|The Knockout Blow You Never Saw Coming
National union leadership is disconnected from their rank-and-file members. This serves as one of the most significant reasons that unions have been unsuccessful in re-growing their membership. While I was working at the George Meany Labor College, we unsuccessfully attempted to energize the membership into organizing successes by making the unions accountable to the membership through transparency in the organizing process. Think about it: We had millions of union members, each with their own connections, energy and resources. All we needed to do was light a fire underneath them.
We also wanted to streamline the process of how we hired casual organizers. The most common practice was to recruit low-level organizers by pulling members from plants and paying a rather meager 40-hour per week of "lost time" compensation after they received some training. They were basically interns. It was, and still is, inherently a flawed system filled with incompetent personnel and inconsistent administration. Across the nation, political favors and the desire to stay below budget almost always ruled the selection process. The unions' solution to keep organizing low cost was to utilize casual organizers from facilities with the lowest pay scale. This system dictated the low quality of the resources union used, rather than the more effective method of choosing the truly hard-core "Kool-Aid" drinking union activist.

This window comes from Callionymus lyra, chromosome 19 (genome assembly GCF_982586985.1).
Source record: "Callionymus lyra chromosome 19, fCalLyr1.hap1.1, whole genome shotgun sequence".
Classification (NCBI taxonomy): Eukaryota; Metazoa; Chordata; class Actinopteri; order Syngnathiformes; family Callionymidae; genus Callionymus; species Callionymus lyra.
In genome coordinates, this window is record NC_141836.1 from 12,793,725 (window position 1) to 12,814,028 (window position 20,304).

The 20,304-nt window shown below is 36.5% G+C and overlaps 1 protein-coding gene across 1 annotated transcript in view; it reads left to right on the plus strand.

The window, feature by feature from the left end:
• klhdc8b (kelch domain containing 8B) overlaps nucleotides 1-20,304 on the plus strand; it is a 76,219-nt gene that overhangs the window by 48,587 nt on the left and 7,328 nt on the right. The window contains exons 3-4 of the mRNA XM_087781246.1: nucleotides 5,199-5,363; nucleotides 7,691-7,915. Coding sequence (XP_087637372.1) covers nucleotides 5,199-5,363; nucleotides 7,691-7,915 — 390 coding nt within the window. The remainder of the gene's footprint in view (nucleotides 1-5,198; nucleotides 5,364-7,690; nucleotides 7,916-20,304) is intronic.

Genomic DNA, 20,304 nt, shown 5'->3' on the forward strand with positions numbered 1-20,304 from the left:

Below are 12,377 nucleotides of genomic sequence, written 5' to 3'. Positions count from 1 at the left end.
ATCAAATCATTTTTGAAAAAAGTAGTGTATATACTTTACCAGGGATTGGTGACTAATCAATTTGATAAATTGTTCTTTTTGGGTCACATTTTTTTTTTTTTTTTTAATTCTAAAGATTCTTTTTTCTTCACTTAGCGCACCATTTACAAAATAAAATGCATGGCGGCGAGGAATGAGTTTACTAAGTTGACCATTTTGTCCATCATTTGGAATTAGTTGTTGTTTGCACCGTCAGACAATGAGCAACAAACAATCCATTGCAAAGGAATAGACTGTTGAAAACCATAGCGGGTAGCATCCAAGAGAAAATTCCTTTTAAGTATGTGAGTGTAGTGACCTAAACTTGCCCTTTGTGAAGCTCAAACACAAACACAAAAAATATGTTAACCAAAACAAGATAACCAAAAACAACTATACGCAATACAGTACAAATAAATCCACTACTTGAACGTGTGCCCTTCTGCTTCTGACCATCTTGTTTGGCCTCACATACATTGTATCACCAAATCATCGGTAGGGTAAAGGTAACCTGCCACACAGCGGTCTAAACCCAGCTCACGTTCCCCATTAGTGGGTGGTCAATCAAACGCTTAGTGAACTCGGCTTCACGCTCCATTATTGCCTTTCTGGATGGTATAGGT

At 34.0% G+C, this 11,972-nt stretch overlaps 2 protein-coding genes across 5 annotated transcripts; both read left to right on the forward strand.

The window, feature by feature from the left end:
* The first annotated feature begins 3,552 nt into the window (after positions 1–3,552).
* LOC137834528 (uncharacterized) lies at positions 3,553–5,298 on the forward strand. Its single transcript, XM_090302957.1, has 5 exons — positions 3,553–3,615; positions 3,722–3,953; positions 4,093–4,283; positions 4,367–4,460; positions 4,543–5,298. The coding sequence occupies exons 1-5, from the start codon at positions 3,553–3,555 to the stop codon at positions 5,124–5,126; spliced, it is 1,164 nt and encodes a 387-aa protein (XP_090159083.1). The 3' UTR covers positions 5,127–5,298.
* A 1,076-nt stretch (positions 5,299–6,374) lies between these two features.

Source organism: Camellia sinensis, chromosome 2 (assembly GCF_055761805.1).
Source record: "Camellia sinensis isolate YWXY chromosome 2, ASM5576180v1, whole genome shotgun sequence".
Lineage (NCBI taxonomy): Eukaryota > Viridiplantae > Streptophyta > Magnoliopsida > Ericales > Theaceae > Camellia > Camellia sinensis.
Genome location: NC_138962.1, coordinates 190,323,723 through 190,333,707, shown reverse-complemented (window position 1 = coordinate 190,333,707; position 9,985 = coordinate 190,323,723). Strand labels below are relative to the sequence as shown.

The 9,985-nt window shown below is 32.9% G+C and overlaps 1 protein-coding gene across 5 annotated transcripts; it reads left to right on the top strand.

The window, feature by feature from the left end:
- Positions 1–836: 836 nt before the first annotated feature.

We performed a study and wrote a plan of action to take directly to, then AFL/CIO president, John Sweeney, which he approved. However, it was left up to us to sell it as part of a cohesive, aggressive centralized organizing strategy to our affiliate unions. Our call for change fell on deaf ears. The refusal to change started at the top and the federation member unions soundly rejected any changes to how they chose organizing personnel. National labor officials have been historically resistant to jump-starting their organizing programs with anything other than their worn-out selection policies that feed the top-down, back-scratching tactics that enabled payoffs for political support.
As I write this, I am in Medellin, Colombia in South America and reading in El Colombiano (a Medellin newspaper) about how the AFL/CIO is once again injecting themselves into the internal political processes of the Colombian government, making demands in regards to changes in labor law and accusing officials and businesses of outright murder of union organizers. The unions are still attempting to sabotage the trade agreement between the US and Colombia that was passed by Congress in 2011. The funny part is that they have the full support of the Colombian labor federation.